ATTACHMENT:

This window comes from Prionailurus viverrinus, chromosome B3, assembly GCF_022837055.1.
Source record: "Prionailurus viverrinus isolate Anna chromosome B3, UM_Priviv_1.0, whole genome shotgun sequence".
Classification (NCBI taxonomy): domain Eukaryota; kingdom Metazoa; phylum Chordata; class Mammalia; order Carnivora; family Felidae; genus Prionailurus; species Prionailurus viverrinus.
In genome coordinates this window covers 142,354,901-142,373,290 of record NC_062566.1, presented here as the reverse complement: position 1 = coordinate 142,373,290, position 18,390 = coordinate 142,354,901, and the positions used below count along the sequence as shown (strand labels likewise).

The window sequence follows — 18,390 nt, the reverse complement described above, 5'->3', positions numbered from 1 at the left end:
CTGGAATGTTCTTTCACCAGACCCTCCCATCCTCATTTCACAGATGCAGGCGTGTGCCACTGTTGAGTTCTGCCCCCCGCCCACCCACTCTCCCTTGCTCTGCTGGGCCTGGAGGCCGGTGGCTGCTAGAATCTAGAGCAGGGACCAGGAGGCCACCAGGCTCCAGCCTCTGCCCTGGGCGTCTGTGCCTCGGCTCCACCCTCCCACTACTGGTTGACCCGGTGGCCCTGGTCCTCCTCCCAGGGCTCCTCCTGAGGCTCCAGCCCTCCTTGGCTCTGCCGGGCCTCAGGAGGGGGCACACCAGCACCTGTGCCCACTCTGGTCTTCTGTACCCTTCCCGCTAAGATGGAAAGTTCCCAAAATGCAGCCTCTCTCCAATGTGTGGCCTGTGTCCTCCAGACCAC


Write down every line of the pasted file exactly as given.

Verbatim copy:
This window comes from Prionailurus viverrinus, chromosome B3, assembly GCF_022837055.1.
Source record: "Prionailurus viverrinus isolate Anna chromosome B3, UM_Priviv_1.0, whole genome shotgun sequence".
Classification (NCBI taxonomy): domain Eukaryota; kingdom Metazoa; phylum Chordata; class Mammalia; order Carnivora; family Felidae; genus Prionailurus; species Prionailurus viverrinus.
In genome coordinates this window covers 142,354,901-142,373,290 of record NC_062566.1, presented here as the reverse complement: position 1 = coordinate 142,373,290, position 18,390 = coordinate 142,354,901, and the positions used below count along the sequence as shown (strand labels likewise).

The window sequence follows — 18,390 nt, the reverse complement described above, 5'->3', positions numbered from 1 at the left end:
CTGGAATGTTCTTTCACCAGACCCTCCCATCCTCATTTCACAGATGCAGGCGTGTGCCACTGTTGAGTTCTGCCCCCCGCCCACCCACTCTCCCTTGCTCTGCTGGGCCTGGAGGCCGGTGGCTGCTAGAATCTAGAGCAGGGACCAGGAGGCCACCAGGCTCCAGCCTCTGCCCTGGGCGTCTGTGCCTCGGCTCCACCCTCCCACTACTGGTTGACCCGGTGGCCCTGGTCCTCCTCCCAGGGCTCCTCCTGAGGCTCCAGCCCTCCTTGGCTCTGCCGGGCCTCAGGAGGGGGCACACCAGCACCTGTGCCCACTCTGGTCTTCTGTACCCTTCCCGCTAAGATGGAAAGTTCCCAAAATGCAGCCTCTCTCCAATGTGTGGCCTGTGTCCTCCAGACCAC